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The BBC's Samantha Simmonds
"Despite nightfall, the stand off continues"
 real 56k

Protestor Martin Empson
says protestors are angry at the over the top policing
 real 56k

The BBC's David Shukman
"The message was there is another way to do things"
 real 56k

Paul Kingsnorth, editor of The Ecologist magazine
"It is absolutely fascinating how organised they are"
 real 28k

Tuesday, 1 May, 2001, 20:38 GMT 21:38 UK
London May Day stand-off continues
Police and protesters
Police adopted a policy of containment
Riot police are slowly dispersing about 1,500 anti-capitalist protesters penned in on London's main shopping street.

Some of the 6,000 police drafted in for the demonstrations are still containing protesters at Oxford Circus.

But officers are "gradually" allowing people to leave the area in an attempt to minimise the risk of the group reassembling.

Police and demonstrators have come to blows in a series of minor scuffles during the day, but there has been no sign of the extensive rioting of a year ago.

More than 40 people have been arrested, more than 10 injured and BBC correspondents say the situation in Oxford Street is still tense.

South Korean workers on the march
World protest: South Korean workers march
A Metropolitan Police spokesman said protesters would remain contained until it was "appropriate and safe to disperse them".

Earlier, there were violent demonstrations in Australia and Germany as May Day prompted protests against multinational corporations and trade bodies around the world.

Buildings were blockaded in Melbourne and Sydney and dozens were arrested as police moved in with water cannon in Berlin.


Schools and a library in Westminster were closed on May Day and dozens of London businesses lost millions of pounds after being forced to shut.

Fifteen activists, masked by balaclavas, stormed into a Sainsbury's store in central London screaming anti-capitalist chants, while others hurled concrete slabs at police.

Officers exchanged blows with demonstrators at several points around Oxford Street as crowds surged earlier in the day.

At one stage demonstrators staged a sit-down protest outside the Niketown and H&M shops at Oxford Circus.

There were reports of fighting between the protesters themselves, the Met spokesman said.

Protester with a nosebleed
A handful of protesters have been injured
"There is still a hardcore of almost 1,000 protesters within the demonstrators that are preventing the police from dispersing the crowd at present," said the spokesman.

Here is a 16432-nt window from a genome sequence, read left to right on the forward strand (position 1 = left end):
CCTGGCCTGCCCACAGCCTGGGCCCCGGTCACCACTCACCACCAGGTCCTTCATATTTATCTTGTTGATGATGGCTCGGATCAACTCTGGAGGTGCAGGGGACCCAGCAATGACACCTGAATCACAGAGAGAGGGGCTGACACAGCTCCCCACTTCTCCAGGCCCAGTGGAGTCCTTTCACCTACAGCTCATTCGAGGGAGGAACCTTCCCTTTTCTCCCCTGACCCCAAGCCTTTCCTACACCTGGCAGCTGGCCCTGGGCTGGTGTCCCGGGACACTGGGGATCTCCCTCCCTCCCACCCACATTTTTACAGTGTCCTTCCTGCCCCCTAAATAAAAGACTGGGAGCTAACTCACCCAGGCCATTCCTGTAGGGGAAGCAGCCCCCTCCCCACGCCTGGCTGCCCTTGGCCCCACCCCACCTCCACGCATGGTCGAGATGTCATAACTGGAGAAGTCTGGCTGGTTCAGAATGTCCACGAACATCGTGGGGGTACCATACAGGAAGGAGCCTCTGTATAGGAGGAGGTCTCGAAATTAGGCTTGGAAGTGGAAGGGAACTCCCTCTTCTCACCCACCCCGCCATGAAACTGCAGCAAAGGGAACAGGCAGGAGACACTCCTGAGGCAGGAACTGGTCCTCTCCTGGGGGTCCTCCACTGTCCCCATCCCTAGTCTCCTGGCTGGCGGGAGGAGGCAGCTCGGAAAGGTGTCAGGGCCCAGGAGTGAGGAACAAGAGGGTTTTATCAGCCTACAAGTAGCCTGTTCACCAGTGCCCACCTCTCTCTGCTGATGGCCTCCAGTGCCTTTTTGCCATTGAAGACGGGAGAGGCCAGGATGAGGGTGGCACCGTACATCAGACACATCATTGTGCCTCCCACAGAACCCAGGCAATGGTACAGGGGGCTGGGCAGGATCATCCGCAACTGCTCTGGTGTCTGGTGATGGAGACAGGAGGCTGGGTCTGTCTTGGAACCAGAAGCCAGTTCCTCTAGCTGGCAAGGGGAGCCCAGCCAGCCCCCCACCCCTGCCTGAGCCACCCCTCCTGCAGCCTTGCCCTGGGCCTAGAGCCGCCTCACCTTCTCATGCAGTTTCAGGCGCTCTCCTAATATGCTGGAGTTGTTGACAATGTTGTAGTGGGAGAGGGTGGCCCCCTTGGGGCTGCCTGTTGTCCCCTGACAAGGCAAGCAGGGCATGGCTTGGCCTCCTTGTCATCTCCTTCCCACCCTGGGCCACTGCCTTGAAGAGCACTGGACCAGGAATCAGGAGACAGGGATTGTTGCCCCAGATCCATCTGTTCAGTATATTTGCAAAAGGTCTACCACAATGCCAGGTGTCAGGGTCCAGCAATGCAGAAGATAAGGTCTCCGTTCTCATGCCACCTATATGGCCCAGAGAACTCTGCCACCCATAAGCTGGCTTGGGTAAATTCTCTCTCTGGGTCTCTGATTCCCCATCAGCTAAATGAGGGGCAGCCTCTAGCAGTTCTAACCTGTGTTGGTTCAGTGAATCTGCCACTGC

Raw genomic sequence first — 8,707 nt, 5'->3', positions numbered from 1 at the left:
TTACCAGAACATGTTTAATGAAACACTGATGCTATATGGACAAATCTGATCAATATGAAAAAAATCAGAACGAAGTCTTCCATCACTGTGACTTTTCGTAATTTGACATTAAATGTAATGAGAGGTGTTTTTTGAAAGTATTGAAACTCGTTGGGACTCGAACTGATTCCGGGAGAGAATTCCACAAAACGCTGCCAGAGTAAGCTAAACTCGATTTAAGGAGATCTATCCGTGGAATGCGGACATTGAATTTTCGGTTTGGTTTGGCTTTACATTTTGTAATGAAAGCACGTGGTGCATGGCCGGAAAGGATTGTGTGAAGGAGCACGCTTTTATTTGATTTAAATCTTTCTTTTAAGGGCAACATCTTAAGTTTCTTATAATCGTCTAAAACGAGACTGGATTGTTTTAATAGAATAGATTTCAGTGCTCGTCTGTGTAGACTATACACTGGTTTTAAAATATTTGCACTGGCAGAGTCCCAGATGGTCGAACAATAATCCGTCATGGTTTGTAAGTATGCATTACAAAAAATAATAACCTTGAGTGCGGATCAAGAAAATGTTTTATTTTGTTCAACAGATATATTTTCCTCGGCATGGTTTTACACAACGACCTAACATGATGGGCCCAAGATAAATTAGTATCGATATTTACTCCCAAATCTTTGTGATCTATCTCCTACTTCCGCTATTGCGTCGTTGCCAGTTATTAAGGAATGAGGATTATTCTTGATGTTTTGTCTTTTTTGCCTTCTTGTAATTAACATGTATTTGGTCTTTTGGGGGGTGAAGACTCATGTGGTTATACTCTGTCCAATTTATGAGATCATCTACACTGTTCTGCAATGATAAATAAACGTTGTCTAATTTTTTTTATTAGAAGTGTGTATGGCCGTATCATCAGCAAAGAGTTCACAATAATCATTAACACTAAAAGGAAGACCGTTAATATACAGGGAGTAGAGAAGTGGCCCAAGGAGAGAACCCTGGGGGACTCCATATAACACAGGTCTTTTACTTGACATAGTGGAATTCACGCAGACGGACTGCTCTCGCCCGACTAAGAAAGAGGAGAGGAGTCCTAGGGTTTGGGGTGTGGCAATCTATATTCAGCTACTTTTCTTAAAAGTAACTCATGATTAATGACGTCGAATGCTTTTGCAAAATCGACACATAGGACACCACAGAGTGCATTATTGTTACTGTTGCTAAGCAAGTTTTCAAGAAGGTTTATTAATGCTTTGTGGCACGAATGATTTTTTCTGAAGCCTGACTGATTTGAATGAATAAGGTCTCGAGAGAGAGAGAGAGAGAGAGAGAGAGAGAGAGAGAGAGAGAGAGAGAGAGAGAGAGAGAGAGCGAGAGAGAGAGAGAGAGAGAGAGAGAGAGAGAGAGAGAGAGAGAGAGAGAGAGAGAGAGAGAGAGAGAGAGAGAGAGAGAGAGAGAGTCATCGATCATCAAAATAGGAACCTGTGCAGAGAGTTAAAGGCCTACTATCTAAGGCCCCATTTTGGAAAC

"These people are involved in causing disorder, throwing missiles and are not involved in a lawful process," he added.

There are fears that other actions could break out around the city as night falls.

But as yet there have been no reports of major trouble and most of the arrests - which include eight foreign nationals from Poland, Denmark, Belgium, and the United States - have been for relatively minor offences.

London Mayor Ken Livingstone said that while the situation "could still get worse", there was a marked contrast between London and other capitals where violence had flared.

The Met said two officers had been injured during the day's events. One received a minor back injury and was treated at the scene, while news of the second officer, who was taken to hospital, is still awaited.

Early protests 'peaceful'

The day's demonstrations began with a 500-strong go-slow cyclists' protest, disrupting morning rush-hour traffic on some of London's busiest routes.

Police held up several hundred cyclists in a side-street at Euston Square to try to prevent further traffic problems.

Other organised events such as bird feeding in Trafalgar Square and a demonstration outside the Queen's bank, Coutts in The Strand, have passed peacefully with police heavily outnumbering protesters.

Metropolitan police assistant commissioner Mike Todd denied police had over-reacted by predicting widespread violence.

Naked protester
Rain and cold did not deter protesters
He told the BBC the aim was to deter violence and the peaceful start to the day had "vindicated" the Met's strategy.

Shadow Home Secretary Ann Widdecombe has called for any acts of violence or vandalism to be taken "very seriously.

"If anyone really causes a disturbance or serious damage then they must not be treated lightly by the courts and they must not be eligible for Jack Straw's early release schemes," she said.

This year's event is described as "May Day Monopoly" after the board game with some 240 targets for protest likely to be capitalist organisations chosen from streets in the game.

Protesters are demonstrating against a variety of issues including the fur trade, global capitalism and the World Bank.

Police forces elsewhere in the UK were dealing with smaller anti-capitalist demonstrations in Birmingham, Manchester and Glasgow.

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